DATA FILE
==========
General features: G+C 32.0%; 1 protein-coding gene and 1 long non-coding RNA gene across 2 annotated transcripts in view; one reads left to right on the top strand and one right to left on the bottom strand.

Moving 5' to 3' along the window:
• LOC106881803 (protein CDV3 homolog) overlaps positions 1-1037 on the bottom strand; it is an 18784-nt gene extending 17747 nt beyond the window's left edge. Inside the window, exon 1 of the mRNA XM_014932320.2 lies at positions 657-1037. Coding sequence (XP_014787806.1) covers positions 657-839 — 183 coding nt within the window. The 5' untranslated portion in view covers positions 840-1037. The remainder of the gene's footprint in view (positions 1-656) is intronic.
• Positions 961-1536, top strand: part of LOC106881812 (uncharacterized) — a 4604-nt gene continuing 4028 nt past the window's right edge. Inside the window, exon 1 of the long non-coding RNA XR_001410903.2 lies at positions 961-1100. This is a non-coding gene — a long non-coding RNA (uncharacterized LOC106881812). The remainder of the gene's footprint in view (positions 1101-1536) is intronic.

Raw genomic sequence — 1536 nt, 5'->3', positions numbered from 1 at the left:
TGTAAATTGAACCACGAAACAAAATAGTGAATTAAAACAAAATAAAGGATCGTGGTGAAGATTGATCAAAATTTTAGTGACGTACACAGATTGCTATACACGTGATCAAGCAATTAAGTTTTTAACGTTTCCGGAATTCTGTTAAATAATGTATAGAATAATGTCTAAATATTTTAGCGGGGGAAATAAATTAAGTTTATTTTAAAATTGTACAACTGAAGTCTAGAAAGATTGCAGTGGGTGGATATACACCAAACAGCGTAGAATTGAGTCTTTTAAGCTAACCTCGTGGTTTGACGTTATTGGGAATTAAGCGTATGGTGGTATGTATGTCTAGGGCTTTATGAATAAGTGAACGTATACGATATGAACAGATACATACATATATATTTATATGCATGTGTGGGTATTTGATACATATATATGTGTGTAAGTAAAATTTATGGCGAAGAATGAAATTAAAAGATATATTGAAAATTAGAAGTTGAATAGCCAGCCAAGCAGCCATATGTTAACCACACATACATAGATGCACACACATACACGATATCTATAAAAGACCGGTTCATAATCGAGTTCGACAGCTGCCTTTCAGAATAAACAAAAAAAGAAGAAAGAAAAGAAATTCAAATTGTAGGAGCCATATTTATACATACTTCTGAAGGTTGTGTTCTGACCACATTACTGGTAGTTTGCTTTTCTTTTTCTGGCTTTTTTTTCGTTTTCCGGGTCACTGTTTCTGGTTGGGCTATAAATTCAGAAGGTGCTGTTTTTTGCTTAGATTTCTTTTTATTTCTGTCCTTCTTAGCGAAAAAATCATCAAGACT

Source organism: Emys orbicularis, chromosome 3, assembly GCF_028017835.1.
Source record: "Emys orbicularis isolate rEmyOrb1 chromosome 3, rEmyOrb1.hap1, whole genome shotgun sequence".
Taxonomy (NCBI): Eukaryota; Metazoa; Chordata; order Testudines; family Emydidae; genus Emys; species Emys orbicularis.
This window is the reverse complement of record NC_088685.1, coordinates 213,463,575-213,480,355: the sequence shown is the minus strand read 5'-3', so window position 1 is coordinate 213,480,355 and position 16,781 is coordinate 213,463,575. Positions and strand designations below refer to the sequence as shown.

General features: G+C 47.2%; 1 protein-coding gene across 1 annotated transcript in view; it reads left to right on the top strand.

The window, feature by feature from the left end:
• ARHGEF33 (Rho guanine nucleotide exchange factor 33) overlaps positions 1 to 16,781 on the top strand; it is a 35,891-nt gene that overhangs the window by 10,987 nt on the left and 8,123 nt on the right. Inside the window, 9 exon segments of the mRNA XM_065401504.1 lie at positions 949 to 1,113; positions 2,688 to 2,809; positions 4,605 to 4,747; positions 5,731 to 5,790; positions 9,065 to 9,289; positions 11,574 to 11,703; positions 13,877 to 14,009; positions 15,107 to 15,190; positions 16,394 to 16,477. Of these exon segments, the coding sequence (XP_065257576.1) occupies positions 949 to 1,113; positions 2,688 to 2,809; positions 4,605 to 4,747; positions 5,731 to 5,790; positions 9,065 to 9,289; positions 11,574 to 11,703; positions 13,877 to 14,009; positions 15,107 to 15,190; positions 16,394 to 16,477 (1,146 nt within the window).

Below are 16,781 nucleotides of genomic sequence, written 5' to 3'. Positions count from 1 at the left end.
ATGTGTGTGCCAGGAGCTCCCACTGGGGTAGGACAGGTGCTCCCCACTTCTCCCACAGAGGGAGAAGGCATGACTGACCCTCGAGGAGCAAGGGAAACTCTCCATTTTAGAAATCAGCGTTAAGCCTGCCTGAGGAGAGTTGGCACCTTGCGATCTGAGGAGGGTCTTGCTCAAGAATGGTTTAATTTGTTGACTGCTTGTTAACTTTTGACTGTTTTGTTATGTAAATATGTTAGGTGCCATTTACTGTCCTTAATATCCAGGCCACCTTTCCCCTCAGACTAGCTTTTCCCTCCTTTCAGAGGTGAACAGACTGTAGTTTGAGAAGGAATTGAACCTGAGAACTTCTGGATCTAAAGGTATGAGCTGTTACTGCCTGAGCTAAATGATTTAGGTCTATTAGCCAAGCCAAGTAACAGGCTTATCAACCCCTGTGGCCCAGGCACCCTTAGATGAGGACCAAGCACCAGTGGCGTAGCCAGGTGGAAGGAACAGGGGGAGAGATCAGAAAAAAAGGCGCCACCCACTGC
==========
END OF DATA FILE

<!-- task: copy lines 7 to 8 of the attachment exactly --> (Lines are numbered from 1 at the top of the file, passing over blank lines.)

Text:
Source organism: Emys orbicularis, chromosome 3, assembly GCF_028017835.1.
Source record: "Emys orbicularis isolate rEmyOrb1 chromosome 3, rEmyOrb1.hap1, whole genome shotgun sequence".